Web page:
If you are an ambitious career woman like myself, or ever googled words like “how to be successful in one’s career” you’ve probably heard of the term Career Coach. Have you ever wondered how exactly does a career coach help everyday people like you and me? We all have a vague sense that we can use some help here and there in our career. We all know the importance of having mentors who will help us navigate our career but how is a career coach different? And how exactly does a career coach help one progress in their career? Here’s a brief description from Shinebright, a boutique career coaching company, about what career coaches do:
- Identify and develop your talents into powerful strengths
- Explore the type of roles that will tap into your natural motivations and energize you
- Determine which work environments are the best fit for you and will allow you to flourish
- Choose a career path that will lead to increased engagement, fulfillment, and success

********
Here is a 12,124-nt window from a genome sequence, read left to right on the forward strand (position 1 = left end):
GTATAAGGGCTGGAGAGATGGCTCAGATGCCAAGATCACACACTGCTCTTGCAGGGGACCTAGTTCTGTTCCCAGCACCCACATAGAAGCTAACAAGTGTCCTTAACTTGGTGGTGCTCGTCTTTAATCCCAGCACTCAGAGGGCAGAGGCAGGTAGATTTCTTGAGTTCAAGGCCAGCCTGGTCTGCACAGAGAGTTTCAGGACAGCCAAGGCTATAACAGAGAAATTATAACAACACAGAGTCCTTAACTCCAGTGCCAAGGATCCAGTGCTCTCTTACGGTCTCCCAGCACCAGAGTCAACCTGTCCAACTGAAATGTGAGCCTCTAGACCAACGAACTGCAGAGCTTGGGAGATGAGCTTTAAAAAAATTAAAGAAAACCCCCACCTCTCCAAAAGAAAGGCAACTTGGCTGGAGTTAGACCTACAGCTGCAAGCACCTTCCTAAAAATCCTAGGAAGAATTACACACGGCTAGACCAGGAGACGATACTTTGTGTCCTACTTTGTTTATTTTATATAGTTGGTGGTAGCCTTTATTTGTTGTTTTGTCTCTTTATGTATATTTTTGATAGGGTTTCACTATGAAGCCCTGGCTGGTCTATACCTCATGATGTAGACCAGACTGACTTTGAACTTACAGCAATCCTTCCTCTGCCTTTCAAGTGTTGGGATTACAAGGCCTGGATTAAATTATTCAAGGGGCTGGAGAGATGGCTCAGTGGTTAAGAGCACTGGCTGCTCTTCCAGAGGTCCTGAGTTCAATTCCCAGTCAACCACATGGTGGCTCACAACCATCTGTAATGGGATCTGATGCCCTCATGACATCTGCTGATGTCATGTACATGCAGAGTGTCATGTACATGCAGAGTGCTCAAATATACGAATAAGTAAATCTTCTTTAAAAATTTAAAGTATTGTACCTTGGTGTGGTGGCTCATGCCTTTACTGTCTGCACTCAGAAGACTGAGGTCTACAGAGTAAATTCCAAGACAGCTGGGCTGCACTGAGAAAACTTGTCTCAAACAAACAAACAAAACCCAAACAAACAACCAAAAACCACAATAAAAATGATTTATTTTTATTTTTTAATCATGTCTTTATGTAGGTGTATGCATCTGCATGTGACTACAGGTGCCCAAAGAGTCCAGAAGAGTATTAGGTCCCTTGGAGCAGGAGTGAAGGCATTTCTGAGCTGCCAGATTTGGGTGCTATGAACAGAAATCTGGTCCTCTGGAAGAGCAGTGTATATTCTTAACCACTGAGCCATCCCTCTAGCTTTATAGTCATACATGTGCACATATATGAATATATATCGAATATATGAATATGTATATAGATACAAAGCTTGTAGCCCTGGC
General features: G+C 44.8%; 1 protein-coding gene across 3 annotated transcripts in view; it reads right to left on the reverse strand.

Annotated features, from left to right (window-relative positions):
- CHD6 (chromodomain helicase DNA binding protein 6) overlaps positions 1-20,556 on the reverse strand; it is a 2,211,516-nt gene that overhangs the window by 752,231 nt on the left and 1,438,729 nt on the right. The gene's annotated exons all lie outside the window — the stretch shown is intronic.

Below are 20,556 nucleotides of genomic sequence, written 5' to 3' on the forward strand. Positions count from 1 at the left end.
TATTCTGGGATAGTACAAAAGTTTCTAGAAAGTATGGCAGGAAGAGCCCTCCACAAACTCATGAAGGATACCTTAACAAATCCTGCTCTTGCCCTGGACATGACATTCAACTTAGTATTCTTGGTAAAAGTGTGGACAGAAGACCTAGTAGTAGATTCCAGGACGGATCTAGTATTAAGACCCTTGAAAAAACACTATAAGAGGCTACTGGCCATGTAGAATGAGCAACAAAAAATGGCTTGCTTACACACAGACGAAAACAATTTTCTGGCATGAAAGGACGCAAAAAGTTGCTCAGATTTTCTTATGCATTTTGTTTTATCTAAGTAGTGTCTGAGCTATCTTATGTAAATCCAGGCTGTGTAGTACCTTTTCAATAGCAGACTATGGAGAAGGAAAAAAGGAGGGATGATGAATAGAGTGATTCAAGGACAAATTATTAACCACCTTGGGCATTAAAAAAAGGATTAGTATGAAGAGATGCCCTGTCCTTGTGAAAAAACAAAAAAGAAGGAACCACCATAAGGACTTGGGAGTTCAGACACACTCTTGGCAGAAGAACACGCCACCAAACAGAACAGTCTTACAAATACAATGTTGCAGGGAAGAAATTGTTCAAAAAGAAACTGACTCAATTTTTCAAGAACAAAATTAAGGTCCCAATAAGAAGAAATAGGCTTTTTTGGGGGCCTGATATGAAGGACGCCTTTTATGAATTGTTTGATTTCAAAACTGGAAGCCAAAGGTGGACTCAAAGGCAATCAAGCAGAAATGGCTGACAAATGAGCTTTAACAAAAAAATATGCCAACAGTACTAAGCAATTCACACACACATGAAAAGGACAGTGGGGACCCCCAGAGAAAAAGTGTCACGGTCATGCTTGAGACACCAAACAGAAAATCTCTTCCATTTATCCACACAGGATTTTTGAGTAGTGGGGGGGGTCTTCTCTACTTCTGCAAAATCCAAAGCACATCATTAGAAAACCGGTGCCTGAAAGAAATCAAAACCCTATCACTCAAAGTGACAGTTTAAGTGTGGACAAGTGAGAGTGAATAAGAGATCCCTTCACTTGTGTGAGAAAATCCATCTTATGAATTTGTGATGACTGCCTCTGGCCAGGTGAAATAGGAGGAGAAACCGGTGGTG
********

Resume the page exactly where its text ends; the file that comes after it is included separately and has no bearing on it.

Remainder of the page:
To fully understand this mythical group known as career coaches, I have a 2-part series on Cubicle Chic this week. First, let’s bust some of the most common myths about career coaching. Then, in the next post, we will talk about the 5 signs that indicate you actually need a career coach.
Most fundamentally, career coaches lead you through a process that helps you get stronger in your understanding of self that allows you to move forward in your career in a powerful, informed way. Maybe you knew that maybe you didn’t. Chances are, you had some preconceived notions about what career coaching is about. Some may be myths, some may actually be true – let’s address them all.
6 Myths about Career Coaching:
I’ll hire one when I need one.